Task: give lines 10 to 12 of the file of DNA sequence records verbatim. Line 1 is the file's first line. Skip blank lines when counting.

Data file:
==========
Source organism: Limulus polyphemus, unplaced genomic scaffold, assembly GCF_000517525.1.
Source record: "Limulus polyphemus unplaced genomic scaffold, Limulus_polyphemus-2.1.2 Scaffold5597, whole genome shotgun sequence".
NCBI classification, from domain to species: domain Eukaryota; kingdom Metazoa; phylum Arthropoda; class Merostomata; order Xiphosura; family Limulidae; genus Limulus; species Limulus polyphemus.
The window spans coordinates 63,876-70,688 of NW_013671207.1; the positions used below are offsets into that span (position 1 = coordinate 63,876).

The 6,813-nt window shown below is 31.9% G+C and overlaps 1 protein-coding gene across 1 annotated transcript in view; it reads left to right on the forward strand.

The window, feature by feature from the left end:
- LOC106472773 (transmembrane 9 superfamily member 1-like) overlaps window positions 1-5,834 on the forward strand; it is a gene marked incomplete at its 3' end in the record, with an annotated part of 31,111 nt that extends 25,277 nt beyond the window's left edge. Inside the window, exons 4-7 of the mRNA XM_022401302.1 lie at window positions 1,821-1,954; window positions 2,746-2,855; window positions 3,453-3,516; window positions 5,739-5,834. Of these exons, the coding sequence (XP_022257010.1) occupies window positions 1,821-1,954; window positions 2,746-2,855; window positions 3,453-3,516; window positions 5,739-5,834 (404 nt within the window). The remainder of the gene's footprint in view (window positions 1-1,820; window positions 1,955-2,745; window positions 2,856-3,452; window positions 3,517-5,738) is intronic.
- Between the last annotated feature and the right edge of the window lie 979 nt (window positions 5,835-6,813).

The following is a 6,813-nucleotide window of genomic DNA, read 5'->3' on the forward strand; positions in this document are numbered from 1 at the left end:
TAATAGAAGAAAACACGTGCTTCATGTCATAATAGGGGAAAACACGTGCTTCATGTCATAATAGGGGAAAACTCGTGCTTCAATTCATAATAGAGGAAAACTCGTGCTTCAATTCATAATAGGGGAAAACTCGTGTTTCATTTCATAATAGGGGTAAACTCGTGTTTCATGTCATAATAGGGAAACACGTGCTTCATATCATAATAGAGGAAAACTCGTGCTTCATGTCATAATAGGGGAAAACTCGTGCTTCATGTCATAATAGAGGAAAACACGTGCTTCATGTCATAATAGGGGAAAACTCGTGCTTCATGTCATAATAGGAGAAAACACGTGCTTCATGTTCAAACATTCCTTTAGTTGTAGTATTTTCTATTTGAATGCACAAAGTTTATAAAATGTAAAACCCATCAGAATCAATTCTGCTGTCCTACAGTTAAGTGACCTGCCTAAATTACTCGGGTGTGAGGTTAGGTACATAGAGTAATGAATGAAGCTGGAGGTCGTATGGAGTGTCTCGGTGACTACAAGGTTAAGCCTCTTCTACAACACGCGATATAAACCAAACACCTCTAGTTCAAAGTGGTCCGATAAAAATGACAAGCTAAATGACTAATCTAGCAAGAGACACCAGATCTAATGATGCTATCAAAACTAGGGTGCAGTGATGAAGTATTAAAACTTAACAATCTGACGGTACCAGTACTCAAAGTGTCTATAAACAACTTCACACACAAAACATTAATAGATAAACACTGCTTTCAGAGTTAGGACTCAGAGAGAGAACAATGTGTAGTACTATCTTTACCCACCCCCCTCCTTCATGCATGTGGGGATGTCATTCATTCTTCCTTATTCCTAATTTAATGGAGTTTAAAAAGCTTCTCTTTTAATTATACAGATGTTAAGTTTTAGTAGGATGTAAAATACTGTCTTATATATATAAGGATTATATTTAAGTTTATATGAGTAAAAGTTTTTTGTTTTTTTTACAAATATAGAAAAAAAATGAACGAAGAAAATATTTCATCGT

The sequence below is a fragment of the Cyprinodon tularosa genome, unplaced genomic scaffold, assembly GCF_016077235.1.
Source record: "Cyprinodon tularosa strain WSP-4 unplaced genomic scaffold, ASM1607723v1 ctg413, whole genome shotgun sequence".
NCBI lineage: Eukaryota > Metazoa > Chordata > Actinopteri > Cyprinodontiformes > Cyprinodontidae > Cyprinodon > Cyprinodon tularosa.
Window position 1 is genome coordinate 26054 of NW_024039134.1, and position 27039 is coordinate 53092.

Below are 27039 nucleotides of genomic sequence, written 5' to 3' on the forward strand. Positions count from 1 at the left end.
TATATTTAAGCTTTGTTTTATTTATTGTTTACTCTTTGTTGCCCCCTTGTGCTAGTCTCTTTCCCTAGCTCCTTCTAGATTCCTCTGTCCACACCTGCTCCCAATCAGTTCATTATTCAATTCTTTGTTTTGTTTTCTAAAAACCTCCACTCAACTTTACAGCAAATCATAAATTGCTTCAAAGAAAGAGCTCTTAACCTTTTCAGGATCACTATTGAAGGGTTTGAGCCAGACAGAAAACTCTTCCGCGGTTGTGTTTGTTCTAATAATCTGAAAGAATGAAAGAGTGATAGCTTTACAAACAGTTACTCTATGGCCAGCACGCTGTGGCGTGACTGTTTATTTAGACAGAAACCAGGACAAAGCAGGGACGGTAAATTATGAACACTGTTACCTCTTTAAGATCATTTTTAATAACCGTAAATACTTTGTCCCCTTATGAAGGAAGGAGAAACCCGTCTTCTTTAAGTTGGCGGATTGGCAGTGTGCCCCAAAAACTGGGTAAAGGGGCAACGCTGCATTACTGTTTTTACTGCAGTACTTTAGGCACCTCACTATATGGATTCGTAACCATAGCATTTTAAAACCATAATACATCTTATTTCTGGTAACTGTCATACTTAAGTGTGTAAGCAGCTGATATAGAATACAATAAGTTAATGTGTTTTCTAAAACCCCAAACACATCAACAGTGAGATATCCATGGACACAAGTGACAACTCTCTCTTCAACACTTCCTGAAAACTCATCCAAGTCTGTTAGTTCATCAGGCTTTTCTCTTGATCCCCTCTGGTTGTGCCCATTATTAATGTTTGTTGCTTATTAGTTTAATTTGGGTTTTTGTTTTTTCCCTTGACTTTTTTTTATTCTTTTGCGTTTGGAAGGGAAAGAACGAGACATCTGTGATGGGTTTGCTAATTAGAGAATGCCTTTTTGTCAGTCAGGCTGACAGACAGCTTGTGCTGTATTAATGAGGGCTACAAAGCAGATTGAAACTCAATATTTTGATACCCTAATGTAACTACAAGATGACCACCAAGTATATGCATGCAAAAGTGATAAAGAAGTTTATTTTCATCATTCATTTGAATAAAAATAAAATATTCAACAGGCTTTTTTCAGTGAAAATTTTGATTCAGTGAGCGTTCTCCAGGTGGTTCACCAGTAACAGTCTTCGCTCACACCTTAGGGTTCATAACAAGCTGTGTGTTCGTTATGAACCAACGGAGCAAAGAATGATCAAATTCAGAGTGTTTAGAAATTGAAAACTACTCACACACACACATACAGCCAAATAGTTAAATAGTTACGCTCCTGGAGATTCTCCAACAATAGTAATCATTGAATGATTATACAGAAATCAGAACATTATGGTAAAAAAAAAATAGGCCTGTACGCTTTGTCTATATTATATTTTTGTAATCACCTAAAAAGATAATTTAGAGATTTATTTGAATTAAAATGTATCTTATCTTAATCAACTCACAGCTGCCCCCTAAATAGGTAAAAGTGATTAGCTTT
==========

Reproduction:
TAATAGAAGAAAACACGTGCTTCATGTCATAATAGGGGAAAACACGTGCTTCATGTCATAATAGGGGAAAACTCGTGCTTCAATTCATAATAGAGGAAAACTCGTGCTTCAATTCATAATAGGGGAAAACTCGTGTTTCATTTCATAATAGGGGTAAACTCGTGTTTCATGTCATAATAGGGAAACACGTGCTTCATATCATAATAGAGGAAAACTCGTGCTTCATGTCATAATAGGGGAAAACTCGTGCTTCATGTCATAATAGAGGAAAACACGTGCTTCATGTCATAATAGGGGAAAACTCGTGCTTCATGTCATAATAGGAGAAAACACGTGCTTCATGTTCAAACATTCCTTTAGTTGTAGTATTTTCTATTTGAATGCACAAAGTTTATAAAATGTAAAACCCATCAGAATCAATTCTGCTGTCCTACAGTTAAGTGACCTGCCTAAATTACTCGGGTGTGAGGTTAGGTACATAGAGTAATGAATGAAGCTGGAGGTCGTATGGAGTGTCTCGGTGACTACAAGGTTAAGCCTCTTCTACAACACGCGATATAAACCAAACACCTCTAGTTCAAAGTGGTCCGATAAAAATGACAAGCTAAATGACTAATCTAGCAAGAGACACCAGATCTAATGATGCTATCAAAACTAGGGTGCAGTGATGAAGTATTAAAACTTAACAATCTGACGGTACCAGTACTCAAAGTGTCTATAAACAACTTCACACACAAAACATTAATAGATAAACACTGCTTTCAGAGTTAGGACTCAGAGAGAGAACAATGTGTAGTACTATCTTTACCCACCCCCCTCCTTCATGCATGTGGGGATGTCATTCATTCTTCCTTATTCCTAATTTAATGGAGTTTAAAAAGCTTCTCTTTTAATTATACAGATGTTAAGTTTTAGTAGGATGTAAAATACTGTCTTATATATATAAGGATTATATTTAAGTTTATATGAGTAAAAGTTTTTTGTTTTTTTTACAAATATAGAAAAAAAATGAACGAAGAAAATATTTCATCGT

The sequence below is a fragment of the Cyprinodon tularosa genome, unplaced genomic scaffold, assembly GCF_016077235.1.
Source record: "Cyprinodon tularosa strain WSP-4 unplaced genomic scaffold, ASM1607723v1 ctg413, whole genome shotgun sequence".